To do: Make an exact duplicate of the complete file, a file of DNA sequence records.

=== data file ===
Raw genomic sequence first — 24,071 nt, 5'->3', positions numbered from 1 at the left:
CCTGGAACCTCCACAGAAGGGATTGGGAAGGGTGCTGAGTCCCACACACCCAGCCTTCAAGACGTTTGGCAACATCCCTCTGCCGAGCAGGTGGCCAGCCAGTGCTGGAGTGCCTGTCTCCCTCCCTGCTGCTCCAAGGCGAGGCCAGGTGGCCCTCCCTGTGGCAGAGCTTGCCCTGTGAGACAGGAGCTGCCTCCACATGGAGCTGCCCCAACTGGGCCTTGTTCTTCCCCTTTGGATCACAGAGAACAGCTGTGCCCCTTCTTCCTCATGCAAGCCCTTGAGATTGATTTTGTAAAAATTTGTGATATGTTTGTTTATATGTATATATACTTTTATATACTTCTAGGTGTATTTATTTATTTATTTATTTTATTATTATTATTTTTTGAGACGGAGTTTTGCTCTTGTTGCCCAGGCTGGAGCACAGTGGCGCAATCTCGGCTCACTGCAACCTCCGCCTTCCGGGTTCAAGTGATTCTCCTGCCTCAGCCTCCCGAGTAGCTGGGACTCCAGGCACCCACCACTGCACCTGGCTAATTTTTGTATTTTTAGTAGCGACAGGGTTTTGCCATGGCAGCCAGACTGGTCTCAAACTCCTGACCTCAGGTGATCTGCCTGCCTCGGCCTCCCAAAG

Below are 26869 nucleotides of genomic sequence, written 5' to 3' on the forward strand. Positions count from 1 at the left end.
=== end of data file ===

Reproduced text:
Raw genomic sequence first — 24,071 nt, 5'->3', positions numbered from 1 at the left:
CCTGGAACCTCCACAGAAGGGATTGGGAAGGGTGCTGAGTCCCACACACCCAGCCTTCAAGACGTTTGGCAACATCCCTCTGCCGAGCAGGTGGCCAGCCAGTGCTGGAGTGCCTGTCTCCCTCCCTGCTGCTCCAAGGCGAGGCCAGGTGGCCCTCCCTGTGGCAGAGCTTGCCCTGTGAGACAGGAGCTGCCTCCACATGGAGCTGCCCCAACTGGGCCTTGTTCTTCCCCTTTGGATCACAGAGAACAGCTGTGCCCCTTCTTCCTCATGCAAGCCCTTGAGATTGATTTTGTAAAAATTTGTGATATGTTTGTTTATATGTATATATACTTTTATATACTTCTAGGTGTATTTATTTATTTATTTATTTTATTATTATTATTTTTTGAGACGGAGTTTTGCTCTTGTTGCCCAGGCTGGAGCACAGTGGCGCAATCTCGGCTCACTGCAACCTCCGCCTTCCGGGTTCAAGTGATTCTCCTGCCTCAGCCTCCCGAGTAGCTGGGACTCCAGGCACCCACCACTGCACCTGGCTAATTTTTGTATTTTTAGTAGCGACAGGGTTTTGCCATGGCAGCCAGACTGGTCTCAAACTCCTGACCTCAGGTGATCTGCCTGCCTCGGCCTCCCAAAG

Below are 26869 nucleotides of genomic sequence, written 5' to 3' on the forward strand. Positions count from 1 at the left end.